Writer: Andy Leggott
Date:Friday April 27 2007
In the wake of Jose Mourinho's mistaken comments about a new rule favouring yooonited and penalties (it's not a new rule Jose, it's been going on since at least 1993) I was doing a little pre derby research when I came across these words penned by ex ref Jeff Winter in the Eveining Gazette (Middlesborough).
They present an interesting view from someone who has experienced the joys of refereeing in the Premiership.
How much is true read for yourself.
However it is interesting that someone who has reffed at the top level believes that the top clubs are favoured even more so these days.
Jeff Winter in the EVENING GAZETTE
For years, and throughout my career, I defended referees vigorously, basing my argument on my own attitude and that of my colleagues at the time.
I pointed to the fact that smaller sides had few penalties awarded at the grounds of the big boys because they were usually defending and that lessened the attacking opportunities.
In my day David Elleray sent off Roy Keane four times, Alan Wilkie gave two penalties against Liverpool at Anfield in one game and I believe that my track record suggested that I was not scared, influenced or intimidated by anyone.
Now, by making that statement I am not being clever or arrogant, just confirming that I did my job honestly, fairly and to the best of my ability.
I sometimes made mistakes, I was only human. However, even though the game has got more difficult since I retired, due to player behaviour, I believe there is now a real problem with referees and their treatment of the big sides.
When Philip Don was in charge of the referees, he was as straight as a die, so much so that the number of yellow and reds was so high that he was upsetting the clubs and he got the sack.
Now the present management structure tries to keep everybody happy. There are fewer referees getting the big games and the power of the major clubs is so great that a referee who upsets the big four is often blocked from refereeing the big games for a while.
So I wonder at times if referees are being subconsciously influenced by the big boys. If this is the case then we face frightening times because the whole moral framework of an independent referee is being threatened.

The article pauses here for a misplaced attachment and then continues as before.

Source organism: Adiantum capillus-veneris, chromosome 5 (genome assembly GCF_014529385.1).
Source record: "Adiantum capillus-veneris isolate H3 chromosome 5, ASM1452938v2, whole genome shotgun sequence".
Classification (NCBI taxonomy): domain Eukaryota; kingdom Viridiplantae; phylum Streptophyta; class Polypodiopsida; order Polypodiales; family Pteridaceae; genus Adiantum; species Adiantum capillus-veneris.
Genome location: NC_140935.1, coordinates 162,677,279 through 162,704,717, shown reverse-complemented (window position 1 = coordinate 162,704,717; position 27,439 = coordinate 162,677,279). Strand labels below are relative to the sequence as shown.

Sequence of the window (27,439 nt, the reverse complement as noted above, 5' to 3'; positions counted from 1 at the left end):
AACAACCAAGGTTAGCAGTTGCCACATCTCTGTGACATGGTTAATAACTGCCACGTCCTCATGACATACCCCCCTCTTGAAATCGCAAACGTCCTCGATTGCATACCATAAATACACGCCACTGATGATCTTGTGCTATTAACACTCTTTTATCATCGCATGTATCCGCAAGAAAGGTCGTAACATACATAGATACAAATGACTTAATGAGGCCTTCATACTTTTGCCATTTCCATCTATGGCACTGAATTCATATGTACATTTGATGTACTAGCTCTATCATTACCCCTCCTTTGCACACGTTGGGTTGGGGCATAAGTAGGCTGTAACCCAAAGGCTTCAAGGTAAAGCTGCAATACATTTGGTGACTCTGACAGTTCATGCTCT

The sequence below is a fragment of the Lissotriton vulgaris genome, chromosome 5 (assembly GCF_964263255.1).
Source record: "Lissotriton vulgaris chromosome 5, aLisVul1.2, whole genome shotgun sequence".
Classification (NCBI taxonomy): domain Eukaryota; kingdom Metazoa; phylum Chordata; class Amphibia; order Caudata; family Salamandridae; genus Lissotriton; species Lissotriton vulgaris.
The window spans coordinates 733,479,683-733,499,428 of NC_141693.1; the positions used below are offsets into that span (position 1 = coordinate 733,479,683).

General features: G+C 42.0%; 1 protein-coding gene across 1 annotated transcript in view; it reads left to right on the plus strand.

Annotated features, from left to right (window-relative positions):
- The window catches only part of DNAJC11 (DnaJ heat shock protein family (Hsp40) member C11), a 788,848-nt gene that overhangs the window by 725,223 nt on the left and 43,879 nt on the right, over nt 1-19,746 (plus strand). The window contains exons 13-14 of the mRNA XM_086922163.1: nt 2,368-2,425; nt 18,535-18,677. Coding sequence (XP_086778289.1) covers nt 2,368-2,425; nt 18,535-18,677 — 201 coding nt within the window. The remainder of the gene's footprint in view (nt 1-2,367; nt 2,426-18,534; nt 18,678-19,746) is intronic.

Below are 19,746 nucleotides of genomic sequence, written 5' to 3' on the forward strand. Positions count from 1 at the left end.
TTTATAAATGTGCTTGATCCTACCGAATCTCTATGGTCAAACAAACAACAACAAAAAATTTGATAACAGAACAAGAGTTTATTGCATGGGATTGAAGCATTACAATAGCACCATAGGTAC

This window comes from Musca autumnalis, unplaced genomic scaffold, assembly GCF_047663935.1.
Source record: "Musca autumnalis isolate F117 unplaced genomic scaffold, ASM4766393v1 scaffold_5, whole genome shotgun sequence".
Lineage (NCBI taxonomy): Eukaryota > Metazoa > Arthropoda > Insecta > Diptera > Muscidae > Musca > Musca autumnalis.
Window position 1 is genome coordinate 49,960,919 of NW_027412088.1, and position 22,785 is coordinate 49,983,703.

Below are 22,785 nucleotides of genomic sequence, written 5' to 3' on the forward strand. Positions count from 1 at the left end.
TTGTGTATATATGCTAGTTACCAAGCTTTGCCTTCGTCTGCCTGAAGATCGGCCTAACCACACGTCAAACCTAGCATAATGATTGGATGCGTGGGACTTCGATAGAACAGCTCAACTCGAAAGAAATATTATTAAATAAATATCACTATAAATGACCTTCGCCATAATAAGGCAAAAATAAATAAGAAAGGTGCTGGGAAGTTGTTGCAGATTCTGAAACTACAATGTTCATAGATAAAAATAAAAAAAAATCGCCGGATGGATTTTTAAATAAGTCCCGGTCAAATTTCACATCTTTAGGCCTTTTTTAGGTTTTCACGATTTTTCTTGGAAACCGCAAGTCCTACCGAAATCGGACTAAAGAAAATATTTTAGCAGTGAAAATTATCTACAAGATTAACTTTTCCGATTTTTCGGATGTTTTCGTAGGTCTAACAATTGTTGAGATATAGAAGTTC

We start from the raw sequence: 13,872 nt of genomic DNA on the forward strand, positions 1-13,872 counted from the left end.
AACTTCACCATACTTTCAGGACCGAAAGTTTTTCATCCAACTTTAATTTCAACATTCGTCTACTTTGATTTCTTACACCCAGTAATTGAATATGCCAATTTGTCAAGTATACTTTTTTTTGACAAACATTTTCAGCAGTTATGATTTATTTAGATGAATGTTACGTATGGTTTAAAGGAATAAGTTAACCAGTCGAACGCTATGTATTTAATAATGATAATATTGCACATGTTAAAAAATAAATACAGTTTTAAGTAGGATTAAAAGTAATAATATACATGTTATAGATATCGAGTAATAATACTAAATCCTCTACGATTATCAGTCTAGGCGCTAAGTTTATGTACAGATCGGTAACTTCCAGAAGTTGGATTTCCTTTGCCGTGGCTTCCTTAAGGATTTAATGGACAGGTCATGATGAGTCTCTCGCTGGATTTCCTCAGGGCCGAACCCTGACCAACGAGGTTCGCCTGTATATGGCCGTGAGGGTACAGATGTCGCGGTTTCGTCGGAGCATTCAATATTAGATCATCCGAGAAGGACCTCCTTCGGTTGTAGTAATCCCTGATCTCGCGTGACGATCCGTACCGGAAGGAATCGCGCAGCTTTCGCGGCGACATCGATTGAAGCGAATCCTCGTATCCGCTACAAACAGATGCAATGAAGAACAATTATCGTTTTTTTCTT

Referees are now professional, their livelihoods are at risk, and the power of a Chelsea or a Man United is so great that a referee can be dispensed with and lose his livelihood.
Like with a football club when things are going wrong it is often the manager that gets the sack.
I still speak to many of my former colleagues. There is favouritism and cliques within refereeing circles. It appears that the Polls and Styles of this world can do no wrong, while referees like Mark Halsey who is constantly one of the highest marked refs, never gets a look in when cup finals come along.
There needs to be strong independent management of the referees to give them back their confidence.
The 'Yes' men who currently run the system need replacing, but then again if you pay peanuts you get monkeys. I watch referees breaking into the Football League at Darlington and Pools and you see ambitious young men refereeing with fear because of the assessor in the stand.
A referee is never going to be popular, people will always have their own biased view of any incident, but they have to be strong and in turn get strong support from their masters. It is a bit like the school bully situation. If you don't stand up to them, they will walk all over you.
The clubs have too much say and too much influence over the appointment and management of referees and until someone has got the bottle to stand up to them things will not change. Don't hold your breath.
Who says the Premiership doesn't favour the big four?
Date:Friday April 27 2007
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